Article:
Using Focal Points in Photography

Author: Darren Rowse. Link to original: http://digital-photography-school.com/using-focal-points-in-photography (English).
Tags: фотография Submitted by Ready 02.02.2009. Public material.

Translations of this material:

into Russian: Использование главного фокуса в фотографии. Translated in draft, editing and proof-reading required.
Submitted for translation by Ready 02.02.2009

Text

Next time you take your digital camera out and line it up for a shot pause before you press the shutter button and ask yourself:

“What is the Focal Point in this Picture?”

Some other ways to ask the same question might include - What is the central point of interest? What will draw the eye of the viewers of this picture? What in this image will make it stand out from others? What is my subject?

The reason a focal point is important is that when you look at an image your eye will generally need a ‘resting place’ or something of interest to really hold it. Without it you’ll find people will simply glance at your shots and then move on to the next one.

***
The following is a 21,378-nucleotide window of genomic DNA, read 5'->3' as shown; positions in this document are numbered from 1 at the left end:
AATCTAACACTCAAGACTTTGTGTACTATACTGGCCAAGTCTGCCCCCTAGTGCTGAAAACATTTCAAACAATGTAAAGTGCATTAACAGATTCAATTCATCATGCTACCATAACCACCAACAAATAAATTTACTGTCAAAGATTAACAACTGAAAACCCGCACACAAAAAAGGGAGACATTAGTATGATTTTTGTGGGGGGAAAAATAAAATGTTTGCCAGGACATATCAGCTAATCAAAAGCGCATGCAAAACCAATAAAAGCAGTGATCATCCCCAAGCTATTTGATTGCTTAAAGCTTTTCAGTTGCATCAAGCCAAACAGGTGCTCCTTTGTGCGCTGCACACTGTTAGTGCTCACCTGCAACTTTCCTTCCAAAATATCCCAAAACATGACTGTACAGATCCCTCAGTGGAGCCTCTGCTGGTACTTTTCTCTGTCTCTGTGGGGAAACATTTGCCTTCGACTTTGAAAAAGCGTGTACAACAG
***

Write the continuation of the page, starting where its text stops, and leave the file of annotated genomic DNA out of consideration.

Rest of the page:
Once you’ve identified a point of interest or focal point you then should ask yourself how you can enhance it.

6 Techniques to Enhance the Focal Point in an Image

A focal point can be virtually anything ranging from a person, to a building, to a mountain, to a flower etc. Obviously the more interesting the focal point the better - but there are other things you can do to enhance it’s power including:

Position - Place it in a prominent position - you might want to start with the rule of thirds for some ideas.

Focus - Learn to use Depth of Field to blur out other aspects in front or behind your focal point.

Blur - If you really want to get tricky you might want to play with slower shutter speeds if your main subject is still and things around it are moving.

Size - making your focal point large is not the only way to make it prominent - but it definitely can help.

Color - using contrasting colors can also be a way of setting your point of interest apart from it’s surroundings.

Shape - similarly contrasting shapes and textures can make a subject stand out - especially patterns that are repeated around a subject.

Keep in mind that a combination of above elements can work well together.

Lastly - don’t confuse the viewer with too many competing focal points which might overwhelm the main focal point. Secondary points of interest can be helpful to lead the eye but too many strong ones will just clutter and confuse.